The Seattle City Council is expected to decide by March whether or not to begin picking up trash every other week. The shift is projected to save the city about $6.5 million.
The plan is being dubbed the "One Less Truck Project." While it will help the city budget, garbage collection prices will remain the same.
"Garbage bills also pay for recycling to be picked up, they pay for graffiti to be painted out, things like that," said Brett Stav with Seattle Public Utilities explaining why your bill won't go down.
Public meetings with neighborhood associations began Tuesday night in West Seattle with representatives from SPU.
Several people raised concerns, mostly about trash pickup once temperatures start rising.
"I would be more concerned about the hotter months in the summer when stuff is just sitting out there, rotting, getting nasty and whatnot," said one resident.
The city tested a pilot program last summer in West Seattle and there were mixed reviews. Some in the tested areas told KING 5 they didn't mind the change, but some had to go to bigger trash cans, meaning a bigger bill. Others weren't fans of the smell.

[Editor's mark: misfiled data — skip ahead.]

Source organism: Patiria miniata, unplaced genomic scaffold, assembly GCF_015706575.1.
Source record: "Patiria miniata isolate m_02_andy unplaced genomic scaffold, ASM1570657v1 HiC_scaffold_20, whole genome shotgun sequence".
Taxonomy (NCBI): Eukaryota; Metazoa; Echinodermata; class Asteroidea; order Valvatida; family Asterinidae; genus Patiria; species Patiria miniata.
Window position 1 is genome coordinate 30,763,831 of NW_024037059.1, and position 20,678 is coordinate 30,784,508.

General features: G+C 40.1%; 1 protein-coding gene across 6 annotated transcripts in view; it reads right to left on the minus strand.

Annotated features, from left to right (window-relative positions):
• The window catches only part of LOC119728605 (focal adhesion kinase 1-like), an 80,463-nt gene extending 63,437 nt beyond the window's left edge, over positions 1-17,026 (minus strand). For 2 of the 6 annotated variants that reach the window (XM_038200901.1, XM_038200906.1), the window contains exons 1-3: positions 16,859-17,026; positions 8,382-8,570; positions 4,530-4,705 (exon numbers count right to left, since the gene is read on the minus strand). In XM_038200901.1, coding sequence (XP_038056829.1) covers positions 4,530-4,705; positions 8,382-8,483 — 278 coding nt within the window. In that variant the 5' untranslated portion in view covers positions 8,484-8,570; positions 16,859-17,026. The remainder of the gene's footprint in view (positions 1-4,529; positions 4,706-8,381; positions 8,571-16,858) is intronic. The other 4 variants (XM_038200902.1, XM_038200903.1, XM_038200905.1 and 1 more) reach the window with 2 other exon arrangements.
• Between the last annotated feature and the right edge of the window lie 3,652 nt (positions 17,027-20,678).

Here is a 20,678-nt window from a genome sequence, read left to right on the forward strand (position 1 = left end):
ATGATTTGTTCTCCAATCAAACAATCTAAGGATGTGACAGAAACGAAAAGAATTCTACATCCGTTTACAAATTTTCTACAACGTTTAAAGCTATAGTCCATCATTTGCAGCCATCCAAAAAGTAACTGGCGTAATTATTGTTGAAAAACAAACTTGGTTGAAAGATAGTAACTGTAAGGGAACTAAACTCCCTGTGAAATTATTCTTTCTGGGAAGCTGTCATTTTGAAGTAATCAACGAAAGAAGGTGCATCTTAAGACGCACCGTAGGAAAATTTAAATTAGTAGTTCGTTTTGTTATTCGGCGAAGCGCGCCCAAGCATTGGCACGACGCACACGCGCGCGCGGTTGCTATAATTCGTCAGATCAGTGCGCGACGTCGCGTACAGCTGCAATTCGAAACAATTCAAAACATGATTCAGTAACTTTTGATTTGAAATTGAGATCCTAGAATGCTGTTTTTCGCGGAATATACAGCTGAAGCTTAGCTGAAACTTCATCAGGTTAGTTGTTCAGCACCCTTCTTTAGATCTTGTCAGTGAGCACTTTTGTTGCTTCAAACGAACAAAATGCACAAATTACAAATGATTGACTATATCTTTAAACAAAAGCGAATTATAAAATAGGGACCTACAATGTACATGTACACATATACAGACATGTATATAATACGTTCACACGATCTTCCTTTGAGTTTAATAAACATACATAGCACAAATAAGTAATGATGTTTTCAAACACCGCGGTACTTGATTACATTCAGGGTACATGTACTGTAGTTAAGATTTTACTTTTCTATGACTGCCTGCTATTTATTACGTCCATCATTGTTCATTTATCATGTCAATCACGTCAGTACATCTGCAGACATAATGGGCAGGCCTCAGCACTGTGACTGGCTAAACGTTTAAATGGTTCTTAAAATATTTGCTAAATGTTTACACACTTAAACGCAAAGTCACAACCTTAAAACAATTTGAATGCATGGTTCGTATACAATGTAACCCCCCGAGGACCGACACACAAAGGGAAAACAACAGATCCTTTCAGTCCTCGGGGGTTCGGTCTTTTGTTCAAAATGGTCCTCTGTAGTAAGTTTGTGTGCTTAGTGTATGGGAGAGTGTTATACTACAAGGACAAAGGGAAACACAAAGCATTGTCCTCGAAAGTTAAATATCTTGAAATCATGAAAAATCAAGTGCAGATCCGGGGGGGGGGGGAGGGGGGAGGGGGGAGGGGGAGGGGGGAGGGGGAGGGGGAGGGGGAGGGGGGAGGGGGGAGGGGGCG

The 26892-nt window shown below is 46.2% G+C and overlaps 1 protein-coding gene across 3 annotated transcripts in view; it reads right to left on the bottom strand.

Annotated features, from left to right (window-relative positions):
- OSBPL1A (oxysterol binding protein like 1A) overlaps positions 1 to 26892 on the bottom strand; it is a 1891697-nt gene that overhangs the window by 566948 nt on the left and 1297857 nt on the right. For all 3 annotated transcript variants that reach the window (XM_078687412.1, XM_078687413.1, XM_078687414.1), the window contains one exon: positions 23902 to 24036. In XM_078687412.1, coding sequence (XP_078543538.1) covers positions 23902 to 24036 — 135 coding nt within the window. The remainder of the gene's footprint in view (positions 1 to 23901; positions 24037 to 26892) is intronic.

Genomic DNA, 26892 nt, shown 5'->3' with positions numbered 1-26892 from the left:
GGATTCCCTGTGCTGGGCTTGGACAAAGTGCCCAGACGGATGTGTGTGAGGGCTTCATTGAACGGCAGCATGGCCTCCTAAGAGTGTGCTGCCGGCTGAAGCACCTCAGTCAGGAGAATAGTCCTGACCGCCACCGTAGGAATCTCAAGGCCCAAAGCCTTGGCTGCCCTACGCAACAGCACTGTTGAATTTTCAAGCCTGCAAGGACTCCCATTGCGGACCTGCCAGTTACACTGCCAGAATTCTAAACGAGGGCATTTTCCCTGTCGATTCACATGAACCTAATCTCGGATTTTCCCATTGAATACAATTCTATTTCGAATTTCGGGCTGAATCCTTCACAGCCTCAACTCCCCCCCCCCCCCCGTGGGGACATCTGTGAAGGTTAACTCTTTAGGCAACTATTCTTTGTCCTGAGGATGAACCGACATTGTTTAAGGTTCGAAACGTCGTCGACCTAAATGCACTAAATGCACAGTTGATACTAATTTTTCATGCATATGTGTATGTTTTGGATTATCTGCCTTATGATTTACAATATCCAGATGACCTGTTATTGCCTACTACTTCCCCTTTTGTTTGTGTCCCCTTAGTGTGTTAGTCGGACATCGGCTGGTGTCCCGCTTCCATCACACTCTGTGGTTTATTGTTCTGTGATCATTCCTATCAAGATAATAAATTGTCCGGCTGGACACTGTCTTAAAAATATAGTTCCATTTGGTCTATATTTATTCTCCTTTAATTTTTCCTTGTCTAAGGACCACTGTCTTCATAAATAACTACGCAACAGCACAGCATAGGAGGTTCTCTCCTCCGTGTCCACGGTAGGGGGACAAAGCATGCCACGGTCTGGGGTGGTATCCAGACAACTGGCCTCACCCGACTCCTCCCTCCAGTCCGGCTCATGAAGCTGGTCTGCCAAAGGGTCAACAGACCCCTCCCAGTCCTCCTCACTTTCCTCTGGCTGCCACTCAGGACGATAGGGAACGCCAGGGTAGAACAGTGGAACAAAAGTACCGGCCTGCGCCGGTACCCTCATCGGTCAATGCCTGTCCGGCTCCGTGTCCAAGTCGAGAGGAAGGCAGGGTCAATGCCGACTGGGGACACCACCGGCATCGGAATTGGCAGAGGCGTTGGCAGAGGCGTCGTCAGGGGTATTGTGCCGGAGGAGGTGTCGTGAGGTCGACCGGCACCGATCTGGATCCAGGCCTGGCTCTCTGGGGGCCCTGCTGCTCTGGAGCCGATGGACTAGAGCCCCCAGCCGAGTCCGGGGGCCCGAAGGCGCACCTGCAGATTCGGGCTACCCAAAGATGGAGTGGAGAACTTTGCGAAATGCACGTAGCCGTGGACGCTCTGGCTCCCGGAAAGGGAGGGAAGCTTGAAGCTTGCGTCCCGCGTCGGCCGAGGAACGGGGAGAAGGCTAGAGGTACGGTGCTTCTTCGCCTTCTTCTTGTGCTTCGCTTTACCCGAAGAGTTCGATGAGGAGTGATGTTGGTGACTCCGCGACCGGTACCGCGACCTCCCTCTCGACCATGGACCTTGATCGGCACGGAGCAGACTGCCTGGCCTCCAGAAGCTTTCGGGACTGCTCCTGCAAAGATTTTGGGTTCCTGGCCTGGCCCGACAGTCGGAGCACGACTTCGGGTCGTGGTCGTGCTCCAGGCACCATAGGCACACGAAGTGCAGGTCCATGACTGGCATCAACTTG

The program's satisfaction rate overall was about 63 percent. SPU expects that rate to grow as people adjust to the changes.
Overall trash satisfaction rates on the weekly schedule are 89 percent.
Seattle would not be the first major city to experiment with such an idea.
Renton already collects every two weeks. Residents and city officials say they are satisfied overall as worries over trash piling up didn't pan out.
Renton residents did receive larger cans to help them adjust. It hasn't been decided if Seattle will do the same.
Portland went to a biweekly schedule in June of 2012. It was the country's first municipality to adopt such a measure.
The city ran a year-long pilot program and gathered surveys from over 2,000 households before putting the plan to a vote.
While reducing trash service, Portland also increased recycling and compost pickup. The result was a 44 percent reduction in landfill waste.
If Seattle Mayor Ed Murray and the Seattle City Council approve the biweekly plan, it would start sometime in 2015.